Step inside an office building in the town of Nanterre, just west of Paris, and you are confronted by what the nostrils register as an odor of the past, for it’s a rare thing these days to encounter the lingering taint of cigarette smoke in public spaces. The trail of it leads upstairs to a(…) Continue Reading →

    • The Nanny and Her Sister

      [Note: This is an English-language version, slightly revised, of an opinion piece that appeared in Dutch on 4/24/11] Not long ago my son’s Moroccan-born gastouder (daycare provider) asked if I would sign an immigration document in support of her sister, who wanted to come to Amsterdam to visit. I was confused at first: I thought one(…) Continue Reading →

    • The Irish Affliction

      Andrew Madden is one of a relatively new breed of Irish celebrities who would just as soon be less well known. He was among the first people in Ireland to go public about being sexually abused by Catholic clergy — one of those who set off the intense bout of soul-searching that has racked the(…) Continue Reading →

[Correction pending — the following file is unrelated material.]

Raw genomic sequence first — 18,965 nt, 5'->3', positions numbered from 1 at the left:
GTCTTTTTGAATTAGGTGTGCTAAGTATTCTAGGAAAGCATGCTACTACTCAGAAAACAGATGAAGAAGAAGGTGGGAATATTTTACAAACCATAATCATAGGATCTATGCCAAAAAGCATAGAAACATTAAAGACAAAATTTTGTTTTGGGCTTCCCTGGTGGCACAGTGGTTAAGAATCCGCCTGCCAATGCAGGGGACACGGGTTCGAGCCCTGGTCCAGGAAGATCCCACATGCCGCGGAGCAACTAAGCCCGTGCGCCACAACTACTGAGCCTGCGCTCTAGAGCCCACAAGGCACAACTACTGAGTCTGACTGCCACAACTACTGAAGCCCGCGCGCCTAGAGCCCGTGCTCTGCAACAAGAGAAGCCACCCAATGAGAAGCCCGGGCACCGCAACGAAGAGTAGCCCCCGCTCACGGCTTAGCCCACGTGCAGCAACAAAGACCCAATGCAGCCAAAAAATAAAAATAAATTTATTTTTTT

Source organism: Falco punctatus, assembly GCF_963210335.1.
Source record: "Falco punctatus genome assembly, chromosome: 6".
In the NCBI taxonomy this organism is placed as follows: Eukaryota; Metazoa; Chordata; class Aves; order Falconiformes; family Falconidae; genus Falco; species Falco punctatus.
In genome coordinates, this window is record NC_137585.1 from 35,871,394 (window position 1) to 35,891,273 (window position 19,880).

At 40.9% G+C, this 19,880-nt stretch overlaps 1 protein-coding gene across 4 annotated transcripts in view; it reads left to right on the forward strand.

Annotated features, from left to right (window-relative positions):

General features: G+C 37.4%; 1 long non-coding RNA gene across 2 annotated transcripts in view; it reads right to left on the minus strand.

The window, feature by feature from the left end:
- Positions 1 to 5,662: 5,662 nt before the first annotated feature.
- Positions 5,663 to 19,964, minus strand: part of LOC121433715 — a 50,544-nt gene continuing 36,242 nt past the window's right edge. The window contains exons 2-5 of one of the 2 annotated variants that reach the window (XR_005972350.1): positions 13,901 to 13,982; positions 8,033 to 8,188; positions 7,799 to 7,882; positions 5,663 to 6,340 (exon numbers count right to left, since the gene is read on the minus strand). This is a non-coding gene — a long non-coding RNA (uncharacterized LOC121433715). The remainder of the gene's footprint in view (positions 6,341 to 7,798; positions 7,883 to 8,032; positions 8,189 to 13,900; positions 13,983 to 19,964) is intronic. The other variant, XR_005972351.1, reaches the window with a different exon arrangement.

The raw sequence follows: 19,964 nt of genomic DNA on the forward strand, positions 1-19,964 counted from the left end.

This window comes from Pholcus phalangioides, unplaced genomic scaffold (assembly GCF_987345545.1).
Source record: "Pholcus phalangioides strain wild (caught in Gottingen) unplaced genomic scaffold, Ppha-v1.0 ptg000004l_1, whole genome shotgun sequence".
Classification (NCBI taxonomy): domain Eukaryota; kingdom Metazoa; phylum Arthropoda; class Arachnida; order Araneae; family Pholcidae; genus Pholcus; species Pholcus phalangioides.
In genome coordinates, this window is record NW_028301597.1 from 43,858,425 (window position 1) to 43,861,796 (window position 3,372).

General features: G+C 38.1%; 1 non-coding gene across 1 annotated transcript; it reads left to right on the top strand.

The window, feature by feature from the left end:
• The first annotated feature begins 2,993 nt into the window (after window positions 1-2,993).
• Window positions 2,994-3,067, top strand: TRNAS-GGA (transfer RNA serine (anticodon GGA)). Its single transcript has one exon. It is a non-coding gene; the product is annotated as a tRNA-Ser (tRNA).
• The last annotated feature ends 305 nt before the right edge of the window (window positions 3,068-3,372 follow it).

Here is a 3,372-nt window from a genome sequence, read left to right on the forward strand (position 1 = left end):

• The Integrationist

      UPDATE, January 2011:  This article was written during the very small window of time when Job Cohen–who as mayor of Amsterdam was internationally lauded for keeping a densely multiethnic city together during the post-9/11 era–stepped into the frontrunner’s position in the race to become prime minister of the Netherlands.  Even as I was finishing it,(…) Continue Reading →

    • “Making Haste From Babylon” (Book Review)

      In 2006, Nathaniel Philbrick wrote “Mayflower,” a history of the Pilgrims that attempted to wipe centuries of mythic buildup from the dour features of America’s European primogenitors. Now Nick Bunker has written another history of the Pilgrims, which tries to do more or less the same thing. Yet the two books — both admirable — are(…) Continue Reading →

    • How Christian Were the Founders? (cover story)

      LAST MONTH, A WEEK before the Senate seat of the liberal icon Edward M. Kennedy fell into Republican hands, his legacy suffered another blow that was perhaps just as damaging, if less noticed. It happened during what has become an annual spectacle in the culture wars. Over two days, more than a hundred people — Christians,(…) Continue Reading →


    • Going Dutch

      PICTURE ME, IF YOU WILL, as I settle at my desk to begin my workday, and feel free to use a Vermeer image as your template. The pale-yellow light that gives Dutch paintings their special glow suffuses the room. The interior is simple, with high walls and beams across the ceiling. The view through the windows(…) Continue Reading →